Wednesday, 13 July 2016

Mérida, day two: Necia, Necia! (Spurring the Chariot of Discovery)

Mérida, Spain (Mérida, España)
November 2015
On our second and last full day in the archaeological zone of Mérida, we tried to fit in as much as we could to make use of our sightseeing ticket.
Before all else, we took a trip to the circus, where horse and chariot races would have been held. As the Roman structures fell into ruin over the centuries, the circus was covered in earth and used as fields for growing crops. It was only properly excavated in the early 1900's, and remains one of the best preserved Roman circuses. Admittedly, it wasn't much to look at as it was just an oblong field with remnants of stonework, but it was interesting.

As we capered down the road towards a basilica, we stopped to admire a small bath complex and an aqueduct. Seriously, ancient stuff is sprung on you every whichway you turn in Mérida! The storks clearly enjoyed the aqueduct too, as we could see their huge floppy nests all over the top of it.

The basilica itself is closed to the public, but the Cripta de Santa Eulalia is open for all to see (with a ticket). It was quite dark down there in the crypt, but we were able to see fragments of wall from an old Roman house that the church had been built atop, and even some more frescoes! Are you getting sick of me talking about frescoes? Well, be prepared for mosaics!

Very near the river, and pretty much across the street from the alcazaba was the Zona Arqueológica de Morería. On show were ruins dating back to Roman times, but also more recently - the Moorish quarter had been built atop that. Having dug deep enough, archaeologists had uncovered an original Roman road. Just imagine the bustle of two thousand years ago - bakers hauling their carts of bread, craftsmen calling out "two for one deal!" and hundreds of besandalled citizens skipping on their merry way to the baths or the theatre. And have we changed all that much? Now we have motorised bread carts, sure, but there's always a two for one deal.

Nexton our whirlwind tour came the Museo de Arte Visigodo, or museum for Visigoth art. However, the most interesting piece of art we saw there was not Visigoth, but rather Moorish. A friendly elderly staff member began to explain histories to us in Spanish, but we confessed we couldn't understand him. He suggested French, Italian or German, as he spoke all three as well as Spanish. So he told us (in French) that the stone inscription was from the foundation of the alcazaba and a crucial part of Mérida's history. As we left, he said "farewell, goodbye!" showing proficiency in a language he professed not to speak. What a guy.

After spying Trajan's Arch, which was once the entrance to a large temple complex, we went on a bakery quest. Having seen two people walk past clutching baguettes, we knew there had to be one around. Down a busy pedestrian street we were surrounded by people and their tiny dogs, some in pink jackets (the dogs, not the people). Having finally found a little bakery, Yannick ignored the baguette after all and nommed on doughnuts. The Spanish know their doughnuts. 
For some reason, the Museo Nacional de Arte Romano offered free entry after 14:00, so we waited a little while outside under the blue sky and windswept palm trees. Here another tiny dog came into our line of vision, drawing our attention by yapping incessantly. When his owner picked him up placatingly, he writhed like a demonic squid until he was placed back down. His yapping was somewhat stymied when he became aware of a nearby leaf that he found offensive in some way. Attempting to savagely attack said leaf, the leash constricted against his throat and the profuse production of saliva led the tiny canine to look positively rabid. His owners ignored him.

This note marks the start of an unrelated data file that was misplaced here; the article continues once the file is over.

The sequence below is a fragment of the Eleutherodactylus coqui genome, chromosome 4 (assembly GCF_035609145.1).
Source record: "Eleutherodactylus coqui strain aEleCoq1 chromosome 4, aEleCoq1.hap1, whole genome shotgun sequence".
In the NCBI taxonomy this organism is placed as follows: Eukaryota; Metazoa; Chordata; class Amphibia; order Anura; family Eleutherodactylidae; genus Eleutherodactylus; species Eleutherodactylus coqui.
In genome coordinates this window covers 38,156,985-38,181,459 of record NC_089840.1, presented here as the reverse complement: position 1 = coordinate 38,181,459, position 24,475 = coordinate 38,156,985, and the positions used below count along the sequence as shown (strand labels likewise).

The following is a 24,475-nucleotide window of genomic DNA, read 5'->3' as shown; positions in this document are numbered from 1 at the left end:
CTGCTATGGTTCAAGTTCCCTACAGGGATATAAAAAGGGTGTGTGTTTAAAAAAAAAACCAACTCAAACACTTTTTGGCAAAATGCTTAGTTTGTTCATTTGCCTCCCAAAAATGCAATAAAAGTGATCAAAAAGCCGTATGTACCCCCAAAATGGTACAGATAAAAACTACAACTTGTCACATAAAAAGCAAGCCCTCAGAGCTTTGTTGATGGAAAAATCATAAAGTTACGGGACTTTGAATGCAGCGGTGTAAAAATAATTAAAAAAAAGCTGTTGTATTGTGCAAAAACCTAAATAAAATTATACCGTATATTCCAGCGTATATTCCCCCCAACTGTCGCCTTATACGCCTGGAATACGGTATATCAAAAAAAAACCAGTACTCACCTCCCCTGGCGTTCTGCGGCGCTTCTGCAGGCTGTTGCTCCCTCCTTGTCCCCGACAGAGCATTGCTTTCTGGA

At last the hour of entrada gratis was upon us, and we were immediately blown away by the museum. Even simply the building itself was modern and yet reminded you of a Roman construction with thin bricks and airy archways.

It held a fascinating collection including some huge and stunning mosaics. Unfortunately every single one of them had damage which looked like the result of some issues with ripping up the delicately placed tiles so that some aristocrat of yesteryear could show it off over his mantlepiece. 

Some had great big patches missing entirely, or segments that were filled in later by artists trying to recreate the scene. The methods used today for mosaic extraction are much more sophisticated than in the early 20th-century, when much of Mérida was excavated. Regardless, these were some of the most impressive mosaics we had ever seen and we marvelled at the thought of the huge rooms they would have decorated. As well as mosaics, we perused an assortment of sculptures, coins (I spotted a Hadrian!) and frescoes. 

One of particular interest to me was a mosaic showing a chariot pulled by four horses. In the top right, you can see the word "nicha", which was used as a driving word to spur the horses on. Nicha! Necia! Is me!We had been roamin' the museum for hours and at last were too weary to continue. Our explorations had taken us to every site on our combined tickets, and more! While Mérida may not be as thrilling as the Brave Pixar Princess of DunBroch, our expectations of the city were far exceeded. 
We soaked in the Roman history and the warmth of the sun as well. I can honestly say that Mérida is one of the best Roman archaeological zones I've visited outside Italy. (Except for Hadrian's wall, because Hadrian!)

Today's post was almost called: Follow That Breadstick!